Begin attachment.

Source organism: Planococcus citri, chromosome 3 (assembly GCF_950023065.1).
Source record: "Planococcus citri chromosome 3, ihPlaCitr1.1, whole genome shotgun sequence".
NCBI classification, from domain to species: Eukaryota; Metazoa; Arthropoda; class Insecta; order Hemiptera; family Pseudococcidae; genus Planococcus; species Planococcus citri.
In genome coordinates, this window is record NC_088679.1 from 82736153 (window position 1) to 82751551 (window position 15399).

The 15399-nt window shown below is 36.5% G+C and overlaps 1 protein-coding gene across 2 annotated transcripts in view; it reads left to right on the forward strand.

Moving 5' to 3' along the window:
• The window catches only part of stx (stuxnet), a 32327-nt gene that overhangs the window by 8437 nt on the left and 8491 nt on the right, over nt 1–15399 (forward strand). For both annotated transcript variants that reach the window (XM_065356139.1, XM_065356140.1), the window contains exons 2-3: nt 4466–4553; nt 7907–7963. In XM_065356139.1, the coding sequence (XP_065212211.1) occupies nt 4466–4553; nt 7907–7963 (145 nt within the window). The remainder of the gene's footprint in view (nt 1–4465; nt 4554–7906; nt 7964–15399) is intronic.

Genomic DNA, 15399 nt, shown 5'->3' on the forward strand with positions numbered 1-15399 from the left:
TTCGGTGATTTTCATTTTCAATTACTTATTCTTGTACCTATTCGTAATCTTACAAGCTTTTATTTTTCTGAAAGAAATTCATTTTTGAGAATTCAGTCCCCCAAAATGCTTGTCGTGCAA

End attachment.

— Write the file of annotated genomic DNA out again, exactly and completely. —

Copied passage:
Source organism: Planococcus citri, chromosome 3 (assembly GCF_950023065.1).
Source record: "Planococcus citri chromosome 3, ihPlaCitr1.1, whole genome shotgun sequence".
NCBI classification, from domain to species: Eukaryota; Metazoa; Arthropoda; class Insecta; order Hemiptera; family Pseudococcidae; genus Planococcus; species Planococcus citri.
In genome coordinates, this window is record NC_088679.1 from 82736153 (window position 1) to 82751551 (window position 15399).

The 15399-nt window shown below is 36.5% G+C and overlaps 1 protein-coding gene across 2 annotated transcripts in view; it reads left to right on the forward strand.

Moving 5' to 3' along the window:
• The window catches only part of stx (stuxnet), a 32327-nt gene that overhangs the window by 8437 nt on the left and 8491 nt on the right, over nt 1–15399 (forward strand). For both annotated transcript variants that reach the window (XM_065356139.1, XM_065356140.1), the window contains exons 2-3: nt 4466–4553; nt 7907–7963. In XM_065356139.1, the coding sequence (XP_065212211.1) occupies nt 4466–4553; nt 7907–7963 (145 nt within the window). The remainder of the gene's footprint in view (nt 1–4465; nt 4554–7906; nt 7964–15399) is intronic.

Genomic DNA, 15399 nt, shown 5'->3' on the forward strand with positions numbered 1-15399 from the left:
TTCGGTGATTTTCATTTTCAATTACTTATTCTTGTACCTATTCGTAATCTTACAAGCTTTTATTTTTCTGAAAGAAATTCATTTTTGAGAATTCAGTCCCCCAAAATGCTTGTCGTGCAA